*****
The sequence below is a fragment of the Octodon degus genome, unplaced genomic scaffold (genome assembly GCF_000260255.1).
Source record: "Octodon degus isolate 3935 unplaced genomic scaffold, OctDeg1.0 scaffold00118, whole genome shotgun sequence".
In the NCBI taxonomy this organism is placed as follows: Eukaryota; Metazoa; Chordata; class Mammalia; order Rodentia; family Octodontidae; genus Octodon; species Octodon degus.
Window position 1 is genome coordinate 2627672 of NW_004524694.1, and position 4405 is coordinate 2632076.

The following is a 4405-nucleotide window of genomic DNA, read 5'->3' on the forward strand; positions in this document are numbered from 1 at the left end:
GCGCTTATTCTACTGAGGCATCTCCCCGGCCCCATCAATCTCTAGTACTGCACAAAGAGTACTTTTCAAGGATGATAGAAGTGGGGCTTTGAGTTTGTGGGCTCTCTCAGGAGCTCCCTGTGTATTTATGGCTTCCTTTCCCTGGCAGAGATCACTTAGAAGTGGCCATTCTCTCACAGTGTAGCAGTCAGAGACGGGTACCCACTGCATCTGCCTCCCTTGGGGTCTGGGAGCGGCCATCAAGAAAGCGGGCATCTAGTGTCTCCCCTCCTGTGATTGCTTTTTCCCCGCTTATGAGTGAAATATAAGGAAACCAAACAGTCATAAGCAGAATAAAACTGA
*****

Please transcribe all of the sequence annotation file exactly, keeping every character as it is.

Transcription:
The sequence below is a fragment of the Octodon degus genome, unplaced genomic scaffold (genome assembly GCF_000260255.1).
Source record: "Octodon degus isolate 3935 unplaced genomic scaffold, OctDeg1.0 scaffold00118, whole genome shotgun sequence".
In the NCBI taxonomy this organism is placed as follows: Eukaryota; Metazoa; Chordata; class Mammalia; order Rodentia; family Octodontidae; genus Octodon; species Octodon degus.
Window position 1 is genome coordinate 2627672 of NW_004524694.1, and position 4405 is coordinate 2632076.

The following is a 4405-nucleotide window of genomic DNA, read 5'->3' on the forward strand; positions in this document are numbered from 1 at the left end:
GCGCTTATTCTACTGAGGCATCTCCCCGGCCCCATCAATCTCTAGTACTGCACAAAGAGTACTTTTCAAGGATGATAGAAGTGGGGCTTTGAGTTTGTGGGCTCTCTCAGGAGCTCCCTGTGTATTTATGGCTTCCTTTCCCTGGCAGAGATCACTTAGAAGTGGCCATTCTCTCACAGTGTAGCAGTCAGAGACGGGTACCCACTGCATCTGCCTCCCTTGGGGTCTGGGAGCGGCCATCAAGAAAGCGGGCATCTAGTGTCTCCCCTCCTGTGATTGCTTTTTCCCCGCTTATGAGTGAAATATAAGGAAACCAAACAGTCATAAGCAGAATAAAACTGA